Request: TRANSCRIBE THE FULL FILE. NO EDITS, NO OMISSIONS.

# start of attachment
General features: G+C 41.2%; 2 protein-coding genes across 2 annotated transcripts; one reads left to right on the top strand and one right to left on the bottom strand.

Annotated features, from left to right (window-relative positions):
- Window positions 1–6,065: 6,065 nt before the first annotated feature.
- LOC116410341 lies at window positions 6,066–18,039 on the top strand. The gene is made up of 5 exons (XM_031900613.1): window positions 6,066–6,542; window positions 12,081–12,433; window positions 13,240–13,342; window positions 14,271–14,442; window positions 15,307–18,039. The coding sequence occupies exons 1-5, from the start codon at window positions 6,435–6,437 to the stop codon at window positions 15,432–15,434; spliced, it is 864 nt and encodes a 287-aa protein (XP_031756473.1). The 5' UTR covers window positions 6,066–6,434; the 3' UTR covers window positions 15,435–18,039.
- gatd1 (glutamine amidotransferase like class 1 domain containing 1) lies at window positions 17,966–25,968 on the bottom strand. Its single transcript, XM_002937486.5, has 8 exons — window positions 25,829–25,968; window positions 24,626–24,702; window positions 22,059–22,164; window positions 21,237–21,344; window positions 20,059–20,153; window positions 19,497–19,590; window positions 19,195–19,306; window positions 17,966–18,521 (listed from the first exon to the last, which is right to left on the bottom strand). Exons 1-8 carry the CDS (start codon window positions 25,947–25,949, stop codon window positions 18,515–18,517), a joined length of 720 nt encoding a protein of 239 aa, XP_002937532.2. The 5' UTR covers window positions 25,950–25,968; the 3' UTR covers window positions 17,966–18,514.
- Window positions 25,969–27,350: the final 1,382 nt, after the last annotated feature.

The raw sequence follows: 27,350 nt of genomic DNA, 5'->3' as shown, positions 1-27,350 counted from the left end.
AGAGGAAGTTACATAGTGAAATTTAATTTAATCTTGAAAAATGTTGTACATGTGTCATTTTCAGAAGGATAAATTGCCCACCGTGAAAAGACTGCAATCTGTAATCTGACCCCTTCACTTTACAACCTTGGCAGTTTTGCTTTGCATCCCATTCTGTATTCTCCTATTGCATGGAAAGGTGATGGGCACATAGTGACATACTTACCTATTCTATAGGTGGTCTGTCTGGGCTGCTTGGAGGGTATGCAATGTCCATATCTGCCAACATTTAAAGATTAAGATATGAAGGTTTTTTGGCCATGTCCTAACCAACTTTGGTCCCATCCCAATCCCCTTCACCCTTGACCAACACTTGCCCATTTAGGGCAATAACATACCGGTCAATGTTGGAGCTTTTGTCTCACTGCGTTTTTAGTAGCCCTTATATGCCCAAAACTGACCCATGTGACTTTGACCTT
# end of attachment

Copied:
General features: G+C 41.2%; 2 protein-coding genes across 2 annotated transcripts; one reads left to right on the top strand and one right to left on the bottom strand.

Annotated features, from left to right (window-relative positions):
- Window positions 1–6,065: 6,065 nt before the first annotated feature.
- LOC116410341 lies at window positions 6,066–18,039 on the top strand. The gene is made up of 5 exons (XM_031900613.1): window positions 6,066–6,542; window positions 12,081–12,433; window positions 13,240–13,342; window positions 14,271–14,442; window positions 15,307–18,039. The coding sequence occupies exons 1-5, from the start codon at window positions 6,435–6,437 to the stop codon at window positions 15,432–15,434; spliced, it is 864 nt and encodes a 287-aa protein (XP_031756473.1). The 5' UTR covers window positions 6,066–6,434; the 3' UTR covers window positions 15,435–18,039.
- gatd1 (glutamine amidotransferase like class 1 domain containing 1) lies at window positions 17,966–25,968 on the bottom strand. Its single transcript, XM_002937486.5, has 8 exons — window positions 25,829–25,968; window positions 24,626–24,702; window positions 22,059–22,164; window positions 21,237–21,344; window positions 20,059–20,153; window positions 19,497–19,590; window positions 19,195–19,306; window positions 17,966–18,521 (listed from the first exon to the last, which is right to left on the bottom strand). Exons 1-8 carry the CDS (start codon window positions 25,947–25,949, stop codon window positions 18,515–18,517), a joined length of 720 nt encoding a protein of 239 aa, XP_002937532.2. The 5' UTR covers window positions 25,950–25,968; the 3' UTR covers window positions 17,966–18,514.
- Window positions 25,969–27,350: the final 1,382 nt, after the last annotated feature.

The raw sequence follows: 27,350 nt of genomic DNA, 5'->3' as shown, positions 1-27,350 counted from the left end.
AGAGGAAGTTACATAGTGAAATTTAATTTAATCTTGAAAAATGTTGTACATGTGTCATTTTCAGAAGGATAAATTGCCCACCGTGAAAAGACTGCAATCTGTAATCTGACCCCTTCACTTTACAACCTTGGCAGTTTTGCTTTGCATCCCATTCTGTATTCTCCTATTGCATGGAAAGGTGATGGGCACATAGTGACATACTTACCTATTCTATAGGTGGTCTGTCTGGGCTGCTTGGAGGGTATGCAATGTCCATATCTGCCAACATTTAAAGATTAAGATATGAAGGTTTTTTGGCCATGTCCTAACCAACTTTGGTCCCATCCCAATCCCCTTCACCCTTGACCAACACTTGCCCATTTAGGGCAATAACATACCGGTCAATGTTGGAGCTTTTGTCTCACTGCGTTTTTAGTAGCCCTTATATGCCCAAAACTGACCCATGTGACTTTGACCTT